December 22, 2017 // Perspective
Repeat after me
The Supreme Court heard arguments this month in Masterpiece Cakeshop v. Colorado Civil Rights Commission, a case about whether the government can make a Christian baker design a cake celebrating a same-sex wedding.
Jack Phillips, the shop owner, sells premade baked goods to anyone, but he won’t create things that carry a message inconsistent with his faith. He won’t make cakes that celebrate Halloween, or that carry vulgar or indecent words. For similar reasons, he turned down a request by Charlie Craig and David Mullins to make them a custom wedding cake.
They filed a claim under the Colorado Anti-Discrimination Act with the state Civil Rights Commission. It had little sympathy for Phillips. One commissioner said, “It is one of the most despicable pieces of rhetoric that people can use … to use their religion to hurt others.”
The commission ordered Phillips, if he wanted to do weddings at all, to design cakes for same-sex couples, and to teach his staff (basically, his family) that this was the right thing to do.
The Colorado courts agreed. The Supreme Court was more troubled. Justice Anthony Kennedy, who wrote the opinion in Obergefell v. Hodges protecting same-sex marriage, said he thought Colorado “ha(d) been neither tolerant nor respectful of Mr. Phillips’s religious beliefs.” But Kennedy worried about the implications of ruling for Phillips. Could he then “put a sign in his window, ‘We do not bake cakes for gay weddings,’” Kennedy asked.
Perhaps. But that would be a different case. Phillips was not going out of his way to proclaim his opposition to gay weddings. He just wanted to be left alone. Colorado insisted that he join in the celebration, and write out his support for Charlie’s and David’s nuptials with an icing nozzle.
The more likely scenario, if Phillips wins, is that Colorado will make him put a sign in his window saying, “We do not bake cakes for gay weddings,” and telling gay couples where they should shop instead.
That’s what California did in National Institute of Family and Life Advocates v. Becerra, another case pending in the court this term. California makes pro-life pregnancy centers post signs in their waiting rooms (in 22-point type) saying that the state provides free abortions, and telling women where to get them.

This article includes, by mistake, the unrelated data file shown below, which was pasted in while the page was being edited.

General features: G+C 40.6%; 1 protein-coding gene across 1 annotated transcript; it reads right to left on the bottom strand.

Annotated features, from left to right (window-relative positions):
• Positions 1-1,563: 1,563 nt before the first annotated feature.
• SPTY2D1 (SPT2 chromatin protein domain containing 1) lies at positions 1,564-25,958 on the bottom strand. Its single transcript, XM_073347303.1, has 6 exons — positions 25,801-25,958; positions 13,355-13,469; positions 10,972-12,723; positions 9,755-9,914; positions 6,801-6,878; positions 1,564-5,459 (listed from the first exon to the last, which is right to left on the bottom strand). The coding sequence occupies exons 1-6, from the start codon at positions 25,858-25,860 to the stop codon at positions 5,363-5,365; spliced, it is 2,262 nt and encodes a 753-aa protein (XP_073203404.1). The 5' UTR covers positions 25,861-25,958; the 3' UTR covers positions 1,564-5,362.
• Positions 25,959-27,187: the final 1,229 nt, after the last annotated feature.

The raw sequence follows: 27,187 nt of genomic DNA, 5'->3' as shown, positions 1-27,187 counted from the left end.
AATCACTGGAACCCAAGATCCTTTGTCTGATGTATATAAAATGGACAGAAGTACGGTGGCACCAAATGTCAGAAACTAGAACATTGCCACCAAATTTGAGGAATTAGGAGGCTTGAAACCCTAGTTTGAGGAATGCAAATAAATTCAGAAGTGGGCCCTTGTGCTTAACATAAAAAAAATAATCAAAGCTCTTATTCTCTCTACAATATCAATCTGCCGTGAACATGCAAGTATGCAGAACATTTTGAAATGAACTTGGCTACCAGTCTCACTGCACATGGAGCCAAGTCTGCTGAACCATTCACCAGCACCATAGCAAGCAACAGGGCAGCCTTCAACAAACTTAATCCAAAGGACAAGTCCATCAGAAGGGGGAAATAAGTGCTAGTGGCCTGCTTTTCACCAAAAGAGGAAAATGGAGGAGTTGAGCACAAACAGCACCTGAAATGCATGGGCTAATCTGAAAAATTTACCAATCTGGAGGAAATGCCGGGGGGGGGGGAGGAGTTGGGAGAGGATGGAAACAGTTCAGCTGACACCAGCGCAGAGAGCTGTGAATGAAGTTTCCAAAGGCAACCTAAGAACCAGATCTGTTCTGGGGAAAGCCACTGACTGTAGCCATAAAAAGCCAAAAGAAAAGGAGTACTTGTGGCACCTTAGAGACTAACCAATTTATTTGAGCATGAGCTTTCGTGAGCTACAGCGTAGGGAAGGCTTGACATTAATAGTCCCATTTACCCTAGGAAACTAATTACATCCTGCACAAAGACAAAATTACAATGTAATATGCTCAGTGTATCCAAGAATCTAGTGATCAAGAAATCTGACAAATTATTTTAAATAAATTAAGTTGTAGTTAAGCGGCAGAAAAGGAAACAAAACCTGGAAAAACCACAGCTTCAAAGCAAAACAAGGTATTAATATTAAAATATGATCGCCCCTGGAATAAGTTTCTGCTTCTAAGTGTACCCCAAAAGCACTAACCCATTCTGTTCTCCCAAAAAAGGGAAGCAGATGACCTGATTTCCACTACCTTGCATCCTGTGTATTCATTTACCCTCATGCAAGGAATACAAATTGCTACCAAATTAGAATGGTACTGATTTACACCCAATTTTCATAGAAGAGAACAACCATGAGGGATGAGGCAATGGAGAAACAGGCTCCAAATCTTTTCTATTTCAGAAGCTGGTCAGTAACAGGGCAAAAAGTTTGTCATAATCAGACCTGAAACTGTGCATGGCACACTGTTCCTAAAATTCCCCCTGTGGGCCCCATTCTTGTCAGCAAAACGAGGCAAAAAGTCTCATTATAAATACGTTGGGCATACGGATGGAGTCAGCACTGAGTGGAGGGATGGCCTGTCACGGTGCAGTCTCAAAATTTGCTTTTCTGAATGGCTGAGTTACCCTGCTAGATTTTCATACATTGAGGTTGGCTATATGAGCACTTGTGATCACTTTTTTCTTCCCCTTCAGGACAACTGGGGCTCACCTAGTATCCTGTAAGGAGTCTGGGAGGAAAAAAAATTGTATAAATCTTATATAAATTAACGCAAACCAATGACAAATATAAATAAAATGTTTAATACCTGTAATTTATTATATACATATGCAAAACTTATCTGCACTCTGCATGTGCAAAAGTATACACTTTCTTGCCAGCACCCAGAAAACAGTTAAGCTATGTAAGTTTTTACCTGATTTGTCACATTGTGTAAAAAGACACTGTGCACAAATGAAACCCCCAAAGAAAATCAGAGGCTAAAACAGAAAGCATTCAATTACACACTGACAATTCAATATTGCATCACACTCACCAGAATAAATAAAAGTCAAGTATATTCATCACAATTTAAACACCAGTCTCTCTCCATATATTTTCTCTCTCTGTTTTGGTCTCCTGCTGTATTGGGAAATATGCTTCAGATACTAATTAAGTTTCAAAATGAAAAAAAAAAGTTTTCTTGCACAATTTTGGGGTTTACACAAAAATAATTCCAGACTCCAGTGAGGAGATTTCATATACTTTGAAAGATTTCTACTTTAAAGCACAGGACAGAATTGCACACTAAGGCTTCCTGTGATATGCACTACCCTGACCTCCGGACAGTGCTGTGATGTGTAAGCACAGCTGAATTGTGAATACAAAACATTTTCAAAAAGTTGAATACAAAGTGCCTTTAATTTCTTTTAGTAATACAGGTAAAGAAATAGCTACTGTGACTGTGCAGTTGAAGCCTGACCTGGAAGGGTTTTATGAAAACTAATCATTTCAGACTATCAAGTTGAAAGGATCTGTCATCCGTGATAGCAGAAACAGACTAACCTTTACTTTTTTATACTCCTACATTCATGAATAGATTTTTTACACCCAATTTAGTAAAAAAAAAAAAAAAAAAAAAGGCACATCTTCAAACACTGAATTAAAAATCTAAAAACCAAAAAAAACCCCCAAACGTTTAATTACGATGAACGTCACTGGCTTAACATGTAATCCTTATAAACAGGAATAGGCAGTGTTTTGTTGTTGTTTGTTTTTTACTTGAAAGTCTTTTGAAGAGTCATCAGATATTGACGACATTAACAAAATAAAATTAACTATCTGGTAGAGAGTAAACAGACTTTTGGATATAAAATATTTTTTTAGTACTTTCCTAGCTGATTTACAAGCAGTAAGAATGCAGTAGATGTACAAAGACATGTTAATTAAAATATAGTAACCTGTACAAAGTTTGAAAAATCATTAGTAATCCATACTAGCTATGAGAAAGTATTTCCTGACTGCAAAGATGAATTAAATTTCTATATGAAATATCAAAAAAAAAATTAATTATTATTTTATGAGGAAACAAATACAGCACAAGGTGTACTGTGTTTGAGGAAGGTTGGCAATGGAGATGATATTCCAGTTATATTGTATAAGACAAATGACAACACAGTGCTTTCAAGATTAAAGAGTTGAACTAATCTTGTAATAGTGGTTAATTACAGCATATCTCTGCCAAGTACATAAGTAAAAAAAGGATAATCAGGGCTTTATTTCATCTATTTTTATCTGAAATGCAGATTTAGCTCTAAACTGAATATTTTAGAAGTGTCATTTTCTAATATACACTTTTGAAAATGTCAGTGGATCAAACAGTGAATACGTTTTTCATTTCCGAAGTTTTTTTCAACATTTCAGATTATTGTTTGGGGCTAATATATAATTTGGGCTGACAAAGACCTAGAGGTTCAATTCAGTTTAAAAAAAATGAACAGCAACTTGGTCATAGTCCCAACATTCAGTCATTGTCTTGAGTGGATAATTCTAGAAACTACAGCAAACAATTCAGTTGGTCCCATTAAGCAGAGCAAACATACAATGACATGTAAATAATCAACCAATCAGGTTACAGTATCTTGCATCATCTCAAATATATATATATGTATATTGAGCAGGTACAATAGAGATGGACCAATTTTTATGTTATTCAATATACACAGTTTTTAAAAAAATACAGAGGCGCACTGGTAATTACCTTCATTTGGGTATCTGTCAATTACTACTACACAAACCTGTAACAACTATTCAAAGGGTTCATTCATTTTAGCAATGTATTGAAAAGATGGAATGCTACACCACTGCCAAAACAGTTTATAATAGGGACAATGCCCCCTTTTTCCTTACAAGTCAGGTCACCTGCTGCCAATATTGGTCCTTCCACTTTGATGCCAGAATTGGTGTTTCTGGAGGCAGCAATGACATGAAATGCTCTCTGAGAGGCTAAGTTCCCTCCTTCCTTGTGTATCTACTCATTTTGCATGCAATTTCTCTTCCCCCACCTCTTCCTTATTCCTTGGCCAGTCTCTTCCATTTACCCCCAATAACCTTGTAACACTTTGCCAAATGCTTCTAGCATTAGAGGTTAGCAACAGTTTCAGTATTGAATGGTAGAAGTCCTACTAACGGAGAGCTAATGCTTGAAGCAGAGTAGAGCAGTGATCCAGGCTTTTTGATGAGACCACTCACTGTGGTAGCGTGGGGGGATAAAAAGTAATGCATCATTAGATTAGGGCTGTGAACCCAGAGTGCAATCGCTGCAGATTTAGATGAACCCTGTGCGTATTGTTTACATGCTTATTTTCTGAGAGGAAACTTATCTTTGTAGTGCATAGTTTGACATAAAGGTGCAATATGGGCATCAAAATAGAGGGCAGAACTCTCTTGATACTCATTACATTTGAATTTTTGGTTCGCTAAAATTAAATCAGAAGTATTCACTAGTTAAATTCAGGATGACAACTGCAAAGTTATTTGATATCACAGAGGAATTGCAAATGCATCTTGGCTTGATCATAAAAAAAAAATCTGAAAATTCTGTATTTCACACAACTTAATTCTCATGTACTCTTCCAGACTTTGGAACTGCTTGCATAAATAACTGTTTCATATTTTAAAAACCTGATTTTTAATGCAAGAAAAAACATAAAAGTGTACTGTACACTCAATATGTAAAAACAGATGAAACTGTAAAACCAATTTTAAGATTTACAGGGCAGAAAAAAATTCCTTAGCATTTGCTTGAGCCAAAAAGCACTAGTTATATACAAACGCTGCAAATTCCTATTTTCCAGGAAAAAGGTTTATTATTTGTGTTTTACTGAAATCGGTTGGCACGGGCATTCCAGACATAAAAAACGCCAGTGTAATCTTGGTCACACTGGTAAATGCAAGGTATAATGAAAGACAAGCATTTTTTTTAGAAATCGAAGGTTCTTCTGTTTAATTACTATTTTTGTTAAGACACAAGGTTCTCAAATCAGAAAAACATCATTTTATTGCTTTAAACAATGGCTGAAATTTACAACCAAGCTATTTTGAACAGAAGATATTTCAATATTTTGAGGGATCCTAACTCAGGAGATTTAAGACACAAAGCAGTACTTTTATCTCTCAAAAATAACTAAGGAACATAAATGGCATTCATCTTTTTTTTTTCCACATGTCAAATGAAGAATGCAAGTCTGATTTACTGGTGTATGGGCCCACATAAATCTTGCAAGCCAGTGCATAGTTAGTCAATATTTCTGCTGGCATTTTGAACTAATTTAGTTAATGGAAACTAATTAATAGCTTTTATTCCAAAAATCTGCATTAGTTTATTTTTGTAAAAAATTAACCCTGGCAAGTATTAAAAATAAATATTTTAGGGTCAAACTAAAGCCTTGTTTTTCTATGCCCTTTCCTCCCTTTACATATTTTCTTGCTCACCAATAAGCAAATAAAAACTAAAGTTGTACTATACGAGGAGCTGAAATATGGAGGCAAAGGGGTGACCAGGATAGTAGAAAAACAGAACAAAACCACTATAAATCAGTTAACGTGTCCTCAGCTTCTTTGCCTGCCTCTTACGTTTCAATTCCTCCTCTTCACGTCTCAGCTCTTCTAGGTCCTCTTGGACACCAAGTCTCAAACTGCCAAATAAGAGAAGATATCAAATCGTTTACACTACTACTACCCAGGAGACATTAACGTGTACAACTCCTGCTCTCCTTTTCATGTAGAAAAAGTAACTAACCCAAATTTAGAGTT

This is also what the Department of Health and Human Services did with its contraceptive mandate. HHS ordered the Little Sisters of the Poor, if they weren’t going to provide their employees free contraceptives, to file a form cueing their insurance company to step in.
Why this passion for making people swear their allegiance to modern sexual orthodoxies? Before we had a First Amendment, the Constitution of 1789 said only two things about religion. Both were designed to prevent the government from making people subscribe to propositions they had religious scruples about.
The religious test clause in Article VI says that “no religious Test shall ever be required as a Qualification to any Office or public Trust under the United States.” It forbids laws like the English Test Acts (aimed at Catholics and nonconformists) that required people to take Communion in the Church of England in order to hold office.
And throughout the original Constitution, any clause requiring an oath allows people with religious scruples about swearing (Quakers were the group the framers had in mind) to “affirm” their obligation instead.
Those who fought and won the American Revolution were wiser and more tolerant than the winners of the sexual revolution. They refrained from making religious outliers confess their belief in the majority’s creed. I hope the court insists on the same degree of tolerance when it comes to our new fertility rites.
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